Ah, it has been ages since I popped on and blogged. Some of that was the insane business of preparing for the two big shows that went by – they were awesome by the way – and some of it was life stuff.
I went and signed up for Lori Anderson’s NEXT bead soup blog hop and she sent around a note to us about posting something. She even gave us a prompt: Why did we become jewellery designers?
So this actually ties back into my life stuff. At the end of April my Grandmother died and, really, she was a big part of the why and the how it all happened. My family is pretty supportive but most of them didn’t understand any of this want to be creative professionally thing. It wasn’t even a disapproval – they didn’t even understand the concept of finding a way to do work that was also creative, it seemed.
My Grandmother would be the last person to call herself an artist – and certainly not a jewellery wearer – but she was definitely a professional creative type. She made and sold her knits my whole childhood and early adulthood. When I wasn’t that old she started letting me go along to shows with her. And that’s where it began. She let me sell my little daisy chains and painted ornaments at her booth.
As time went on, I got a bit more ambitious, made my own beads and we did shows together, our tables side by side. I became more exclusively a bead maker and jewellery designer in order to streamline my offerings not because I had a particular interest in jewellery, to start with. Then the clay bug really bit and that was that. I made and used beads. Lots of ’em.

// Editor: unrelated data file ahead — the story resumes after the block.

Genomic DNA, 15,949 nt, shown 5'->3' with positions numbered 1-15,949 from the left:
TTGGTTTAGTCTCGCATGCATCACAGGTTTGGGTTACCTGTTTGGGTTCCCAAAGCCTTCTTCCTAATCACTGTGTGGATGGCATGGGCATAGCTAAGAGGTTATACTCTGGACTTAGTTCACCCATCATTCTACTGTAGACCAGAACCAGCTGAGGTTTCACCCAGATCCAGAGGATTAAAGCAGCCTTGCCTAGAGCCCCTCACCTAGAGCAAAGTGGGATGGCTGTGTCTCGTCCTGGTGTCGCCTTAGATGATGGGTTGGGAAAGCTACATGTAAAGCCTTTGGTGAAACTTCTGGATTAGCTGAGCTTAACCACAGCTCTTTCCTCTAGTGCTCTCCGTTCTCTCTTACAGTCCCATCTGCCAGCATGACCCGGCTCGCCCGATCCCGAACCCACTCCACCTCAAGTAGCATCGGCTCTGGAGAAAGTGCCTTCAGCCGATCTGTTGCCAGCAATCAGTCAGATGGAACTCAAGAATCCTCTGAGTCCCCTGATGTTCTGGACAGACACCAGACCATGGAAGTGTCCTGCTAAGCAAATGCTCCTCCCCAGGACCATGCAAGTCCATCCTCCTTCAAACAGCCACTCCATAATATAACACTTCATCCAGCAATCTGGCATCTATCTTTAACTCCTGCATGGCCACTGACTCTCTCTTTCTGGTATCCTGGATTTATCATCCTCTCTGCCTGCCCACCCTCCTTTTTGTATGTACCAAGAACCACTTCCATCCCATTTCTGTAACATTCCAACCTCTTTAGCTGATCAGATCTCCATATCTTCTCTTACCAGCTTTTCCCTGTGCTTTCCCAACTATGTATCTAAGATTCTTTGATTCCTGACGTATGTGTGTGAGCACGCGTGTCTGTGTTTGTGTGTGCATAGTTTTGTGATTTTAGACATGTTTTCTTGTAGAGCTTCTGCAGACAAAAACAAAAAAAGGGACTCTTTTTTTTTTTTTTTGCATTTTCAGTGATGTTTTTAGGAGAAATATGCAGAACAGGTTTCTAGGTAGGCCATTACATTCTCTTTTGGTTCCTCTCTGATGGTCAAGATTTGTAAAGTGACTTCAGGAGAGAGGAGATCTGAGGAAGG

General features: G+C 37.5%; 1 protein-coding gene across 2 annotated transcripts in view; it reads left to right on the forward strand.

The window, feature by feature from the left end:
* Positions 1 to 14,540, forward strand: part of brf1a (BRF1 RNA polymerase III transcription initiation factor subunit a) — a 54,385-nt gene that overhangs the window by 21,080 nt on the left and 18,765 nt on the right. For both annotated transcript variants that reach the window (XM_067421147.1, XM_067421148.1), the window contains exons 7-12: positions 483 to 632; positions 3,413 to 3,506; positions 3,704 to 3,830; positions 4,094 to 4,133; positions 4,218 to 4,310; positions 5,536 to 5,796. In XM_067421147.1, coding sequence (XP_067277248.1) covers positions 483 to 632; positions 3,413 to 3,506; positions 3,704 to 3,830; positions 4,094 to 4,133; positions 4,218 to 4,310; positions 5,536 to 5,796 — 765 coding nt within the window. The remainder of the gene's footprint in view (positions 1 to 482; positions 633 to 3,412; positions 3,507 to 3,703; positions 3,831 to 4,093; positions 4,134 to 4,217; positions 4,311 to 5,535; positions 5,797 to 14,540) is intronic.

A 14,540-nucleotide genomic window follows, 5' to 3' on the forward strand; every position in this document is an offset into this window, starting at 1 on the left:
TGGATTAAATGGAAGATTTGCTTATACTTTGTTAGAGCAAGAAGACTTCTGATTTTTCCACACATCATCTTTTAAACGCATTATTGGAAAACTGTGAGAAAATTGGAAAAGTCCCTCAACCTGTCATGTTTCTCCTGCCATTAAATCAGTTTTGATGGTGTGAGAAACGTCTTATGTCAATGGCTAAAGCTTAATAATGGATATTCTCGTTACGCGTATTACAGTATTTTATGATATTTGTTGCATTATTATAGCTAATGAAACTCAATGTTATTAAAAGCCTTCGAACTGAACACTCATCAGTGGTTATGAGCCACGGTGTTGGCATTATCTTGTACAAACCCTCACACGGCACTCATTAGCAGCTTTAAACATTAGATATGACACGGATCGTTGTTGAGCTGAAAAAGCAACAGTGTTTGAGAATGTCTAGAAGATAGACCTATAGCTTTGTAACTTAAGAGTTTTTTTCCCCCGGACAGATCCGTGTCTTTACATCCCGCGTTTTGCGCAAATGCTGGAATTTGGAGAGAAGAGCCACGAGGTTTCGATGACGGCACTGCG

It’s been a few years since my Granny was healthy enough to do shows with me and I still miss it. Still, doing shows and making stuff has been such a reliably positive part of my whole life that the sadness doesn’t take away from it… just reinforces how important it is to fight for the parts of life that bring you joy and energy.
One of the challenges of selling online for Canadian vendors is the Slot of Doom, the term of endearment given to Canada Post’s requirement that packages be 2cm or thinner in order to get the best rates to destinations. If you can fit it through the slot of doom, you can get your small, light item to the US for $2.11, to Canadian destinations for $1.18.
If it doesn’t fit, you are looking at $6.50 or more to the US for the next best air mail option and a similar price for Canadian mail! Bit of a jump there.
Most of my items happily go through the slot of doom. My beads generally get tucked in a poly bag, several layers of tissue paper and an envelope. The canes were more of an issue.
Canes SQUISH. So I needed boxes that fit. At the time that I originally bought boxes no one I found had small, jewelry sized boxes under 2cm(13/16″ or so) at a price even in the ballpark of standard boxes. And so I bought a couple cartons of jewelry boxes and my boyfriend trimmed them down to 5/8″ (15-16mm) for me.
Voila! It works. And I use it for sending jewelry or more delicate beads as well. It only chafes a bit that I have to gear what I offer online to Canada Post’s restrictions in order to remain competitive with an international market.
The site updating is going pretty painlessly so far! Yay! There’s a few more changes to be made but here’s a post that might be helpful for my Etsy-using friends:
I’ve been selling on Etsy the last 18 months or so and I like the place. It has it’s issues but overall, the price is right. Here’s a few off-Etsy tools to help with your Etsy experience:
More Info Please
- Unofficial Etsy News – these folks take the headlines at Etsy and put them in one spot instead of requiring you to sift through Etsy’s own chaotic and unreliable news services.
- Majaba.org – this site helps you sort through the somewhat complicated ‘favourites’ system at Etsy. It will count up all your item hearts or views for you and display them in a format that’s usable. This is a way to see what’s popular in your shop.
- Pricing Spreadsheets – by Chris Parry is a great answer to: How much should I price it at? There are other excellent posts on the site but this one’s an eye opener.
Help Me Sell
- Let’s Ets – will actually make the file you need to load up the contents of your Etsy site to Google’s shopping listings. Free, simple and super useful.
- We Love Etsy – is a social network (I know, you need another one of those) that is high traffic and regularly updated. In other words, useful. A way to make contacts, network and promote.